And I agree with you on the "neat" = too rigid thing. Like I said it wasn't really clutter so much as a bomb went off. After three days of cleaning we left her with a functional but cluttered classroom. I hope it worked out well for her. It did for my wife. I'm glad she isn't teaching there. Her job would be less secure. They always are in low income neighborhoods because of Duncan's model of school performance. But that's not what I'm talking about here. This teacher was not unfairly targeted. Sure her students had low scores, but they were low year in year out. That wasn't why she was targeted for firing.

Anyway, the lesson for me is, despite this op, teachers are still protected in some manner her in Chicago. It's just in a way that I don't understand. I actually believe that is a good thing. BTW.
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proud2BlibKansan Donating Member (1000+ posts) Send PM | Profile | Ignore Fri Jan-22-10 07:02 PM
Response to Reply #39
53. The principal who wanted to get rid of this teacher
That's your source?

I can think of several reasons these essays were in that room. Maybe they were drafts. When I grade my students' writing, I use post its so none of my marks are on the work.

I'll say it again. Unless you actually got to see this teacher teach, you have no right to judge her.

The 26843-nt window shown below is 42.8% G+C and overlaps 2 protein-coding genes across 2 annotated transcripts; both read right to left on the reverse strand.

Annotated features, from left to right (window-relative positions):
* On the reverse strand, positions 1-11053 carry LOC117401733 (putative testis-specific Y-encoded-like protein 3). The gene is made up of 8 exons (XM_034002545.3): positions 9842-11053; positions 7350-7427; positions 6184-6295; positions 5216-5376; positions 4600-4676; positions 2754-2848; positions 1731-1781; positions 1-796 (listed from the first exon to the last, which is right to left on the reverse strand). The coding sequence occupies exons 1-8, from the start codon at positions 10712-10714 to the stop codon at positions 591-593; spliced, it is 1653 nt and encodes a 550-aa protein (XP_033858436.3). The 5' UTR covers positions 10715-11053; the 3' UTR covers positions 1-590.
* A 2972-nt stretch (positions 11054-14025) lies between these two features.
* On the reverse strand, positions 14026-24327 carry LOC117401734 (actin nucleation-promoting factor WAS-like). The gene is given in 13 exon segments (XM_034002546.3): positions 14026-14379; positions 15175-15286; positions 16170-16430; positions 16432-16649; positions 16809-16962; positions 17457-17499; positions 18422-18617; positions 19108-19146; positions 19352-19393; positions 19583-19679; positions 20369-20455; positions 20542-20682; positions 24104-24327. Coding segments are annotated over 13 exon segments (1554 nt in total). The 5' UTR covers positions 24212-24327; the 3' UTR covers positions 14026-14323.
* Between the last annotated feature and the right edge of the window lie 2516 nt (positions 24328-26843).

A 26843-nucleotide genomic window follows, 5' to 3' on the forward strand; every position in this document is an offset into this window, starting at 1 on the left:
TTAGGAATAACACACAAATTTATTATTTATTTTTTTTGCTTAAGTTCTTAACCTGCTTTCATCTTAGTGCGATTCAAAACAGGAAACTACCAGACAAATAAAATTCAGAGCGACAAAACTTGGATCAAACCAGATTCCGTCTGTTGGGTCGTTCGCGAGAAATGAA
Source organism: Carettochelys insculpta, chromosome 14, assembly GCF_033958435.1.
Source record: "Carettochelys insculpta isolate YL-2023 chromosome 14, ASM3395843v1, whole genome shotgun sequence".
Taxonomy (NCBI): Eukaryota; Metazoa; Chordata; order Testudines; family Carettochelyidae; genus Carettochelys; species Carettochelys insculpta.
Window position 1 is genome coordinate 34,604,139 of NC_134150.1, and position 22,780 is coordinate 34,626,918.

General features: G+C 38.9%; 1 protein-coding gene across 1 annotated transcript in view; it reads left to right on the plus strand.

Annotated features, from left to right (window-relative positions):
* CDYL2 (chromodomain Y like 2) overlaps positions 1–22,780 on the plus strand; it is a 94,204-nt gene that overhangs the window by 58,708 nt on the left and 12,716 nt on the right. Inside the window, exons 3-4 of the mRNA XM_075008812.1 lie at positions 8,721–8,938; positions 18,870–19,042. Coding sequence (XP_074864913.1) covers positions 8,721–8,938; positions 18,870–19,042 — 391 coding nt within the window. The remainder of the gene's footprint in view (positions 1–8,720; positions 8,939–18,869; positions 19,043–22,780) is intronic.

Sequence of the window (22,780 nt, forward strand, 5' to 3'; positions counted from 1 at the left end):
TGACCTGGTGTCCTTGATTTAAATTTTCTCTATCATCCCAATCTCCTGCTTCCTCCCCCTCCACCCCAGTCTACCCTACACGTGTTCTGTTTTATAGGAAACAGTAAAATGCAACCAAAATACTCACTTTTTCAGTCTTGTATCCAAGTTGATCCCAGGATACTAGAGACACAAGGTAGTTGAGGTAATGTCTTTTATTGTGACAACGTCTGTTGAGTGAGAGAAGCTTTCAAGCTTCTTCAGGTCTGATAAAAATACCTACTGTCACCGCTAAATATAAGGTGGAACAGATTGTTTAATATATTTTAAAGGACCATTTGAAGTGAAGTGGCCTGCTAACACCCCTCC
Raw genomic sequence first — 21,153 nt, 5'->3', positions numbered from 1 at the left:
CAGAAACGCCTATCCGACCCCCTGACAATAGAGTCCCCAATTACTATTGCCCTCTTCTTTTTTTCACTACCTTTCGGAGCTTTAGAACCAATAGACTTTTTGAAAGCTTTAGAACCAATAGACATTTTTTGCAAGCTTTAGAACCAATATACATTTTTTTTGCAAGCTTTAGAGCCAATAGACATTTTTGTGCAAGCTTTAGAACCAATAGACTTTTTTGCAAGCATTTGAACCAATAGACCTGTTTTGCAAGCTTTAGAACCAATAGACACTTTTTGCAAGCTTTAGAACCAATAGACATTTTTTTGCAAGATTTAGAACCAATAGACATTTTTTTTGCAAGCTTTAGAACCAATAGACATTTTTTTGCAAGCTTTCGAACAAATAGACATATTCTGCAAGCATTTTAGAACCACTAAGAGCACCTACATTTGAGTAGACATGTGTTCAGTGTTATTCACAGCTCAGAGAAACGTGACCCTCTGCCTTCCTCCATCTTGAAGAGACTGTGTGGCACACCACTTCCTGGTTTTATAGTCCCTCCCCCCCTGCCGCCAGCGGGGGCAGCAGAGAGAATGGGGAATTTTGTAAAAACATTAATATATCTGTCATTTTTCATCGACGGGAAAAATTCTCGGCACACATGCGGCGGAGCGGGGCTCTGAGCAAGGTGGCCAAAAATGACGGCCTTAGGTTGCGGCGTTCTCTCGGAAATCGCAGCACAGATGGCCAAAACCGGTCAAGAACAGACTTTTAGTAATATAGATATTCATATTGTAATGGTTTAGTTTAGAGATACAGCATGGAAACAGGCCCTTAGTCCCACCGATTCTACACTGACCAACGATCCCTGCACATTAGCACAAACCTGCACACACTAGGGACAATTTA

I get upset when my friends tell me I am a good teacher. They don't know since they have NEVER been in my classroom and watched me teach. They know I care about my kids but caring about them is only part of what makes a good teacher.
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mopinko Donating Member (1000+ posts) Send PM | Profile | Ignore Sat Jan-23-10 06:14 PM
Response to Reply #21
62. izzy, you are arguing with ignored, but
i can pretty much fill in the blanks.
it is next to impossible to fire a teacher in chicago. that is a stone cold fact. did arne have anything to do with this? i suspect so. it is the number one millstone to improvement of the chicago public schools.
people here can stand up for public schools until they are blue in the face. but just what does public mean? does anyone think there is any public in the chicago schools? hardly.
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tonysam Donating Member (1000+ posts) Send PM | Profile | Ignore Sat Jan-23-10 06:52 PM
Response to Reply #62
63. No, it isn't.
Quit peddling lies.
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KamaAina Donating Member (1000+ posts) Send PM | Profile | Ignore Fri Jan-22-10 03:24 PM
Response to Original message
23. Did Arne have anything to do with this?
If so, it could portend similar things to come at the Federal level... :scared: